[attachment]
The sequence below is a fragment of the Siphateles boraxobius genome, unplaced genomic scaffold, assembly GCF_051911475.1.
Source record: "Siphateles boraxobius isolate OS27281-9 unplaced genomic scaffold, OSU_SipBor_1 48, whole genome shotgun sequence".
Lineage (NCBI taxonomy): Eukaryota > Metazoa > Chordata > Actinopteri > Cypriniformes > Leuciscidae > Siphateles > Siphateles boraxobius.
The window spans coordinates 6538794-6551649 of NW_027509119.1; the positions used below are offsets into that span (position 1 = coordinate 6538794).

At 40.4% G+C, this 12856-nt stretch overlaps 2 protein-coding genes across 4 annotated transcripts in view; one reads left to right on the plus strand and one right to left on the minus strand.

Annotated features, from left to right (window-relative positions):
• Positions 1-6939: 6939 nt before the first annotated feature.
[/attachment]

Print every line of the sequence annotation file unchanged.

The sequence below is a fragment of the Siphateles boraxobius genome, unplaced genomic scaffold, assembly GCF_051911475.1.
Source record: "Siphateles boraxobius isolate OS27281-9 unplaced genomic scaffold, OSU_SipBor_1 48, whole genome shotgun sequence".
Lineage (NCBI taxonomy): Eukaryota > Metazoa > Chordata > Actinopteri > Cypriniformes > Leuciscidae > Siphateles > Siphateles boraxobius.
The window spans coordinates 6538794-6551649 of NW_027509119.1; the positions used below are offsets into that span (position 1 = coordinate 6538794).

At 40.4% G+C, this 12856-nt stretch overlaps 2 protein-coding genes across 4 annotated transcripts in view; one reads left to right on the plus strand and one right to left on the minus strand.

Annotated features, from left to right (window-relative positions):
• Positions 1-6939: 6939 nt before the first annotated feature.